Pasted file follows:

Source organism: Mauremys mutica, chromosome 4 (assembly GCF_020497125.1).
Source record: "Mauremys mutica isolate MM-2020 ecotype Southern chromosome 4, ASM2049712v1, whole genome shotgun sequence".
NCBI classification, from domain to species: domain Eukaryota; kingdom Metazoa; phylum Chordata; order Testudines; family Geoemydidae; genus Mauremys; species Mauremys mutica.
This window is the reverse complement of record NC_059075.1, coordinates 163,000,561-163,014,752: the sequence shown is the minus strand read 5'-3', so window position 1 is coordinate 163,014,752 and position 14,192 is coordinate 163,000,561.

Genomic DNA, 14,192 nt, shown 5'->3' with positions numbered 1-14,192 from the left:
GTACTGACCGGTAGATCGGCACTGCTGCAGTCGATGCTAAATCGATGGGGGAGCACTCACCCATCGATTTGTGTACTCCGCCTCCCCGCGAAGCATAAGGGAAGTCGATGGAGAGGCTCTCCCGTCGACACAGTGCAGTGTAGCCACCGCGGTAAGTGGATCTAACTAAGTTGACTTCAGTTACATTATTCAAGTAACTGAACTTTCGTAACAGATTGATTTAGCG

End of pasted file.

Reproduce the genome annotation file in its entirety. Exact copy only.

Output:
Source organism: Mauremys mutica, chromosome 4 (assembly GCF_020497125.1).
Source record: "Mauremys mutica isolate MM-2020 ecotype Southern chromosome 4, ASM2049712v1, whole genome shotgun sequence".
NCBI classification, from domain to species: domain Eukaryota; kingdom Metazoa; phylum Chordata; order Testudines; family Geoemydidae; genus Mauremys; species Mauremys mutica.
This window is the reverse complement of record NC_059075.1, coordinates 163,000,561-163,014,752: the sequence shown is the minus strand read 5'-3', so window position 1 is coordinate 163,014,752 and position 14,192 is coordinate 163,000,561.

Genomic DNA, 14,192 nt, shown 5'->3' with positions numbered 1-14,192 from the left:
GTACTGACCGGTAGATCGGCACTGCTGCAGTCGATGCTAAATCGATGGGGGAGCACTCACCCATCGATTTGTGTACTCCGCCTCCCCGCGAAGCATAAGGGAAGTCGATGGAGAGGCTCTCCCGTCGACACAGTGCAGTGTAGCCACCGCGGTAAGTGGATCTAACTAAGTTGACTTCAGTTACATTATTCAAGTAACTGAACTTTCGTAACAGATTGATTTAGCG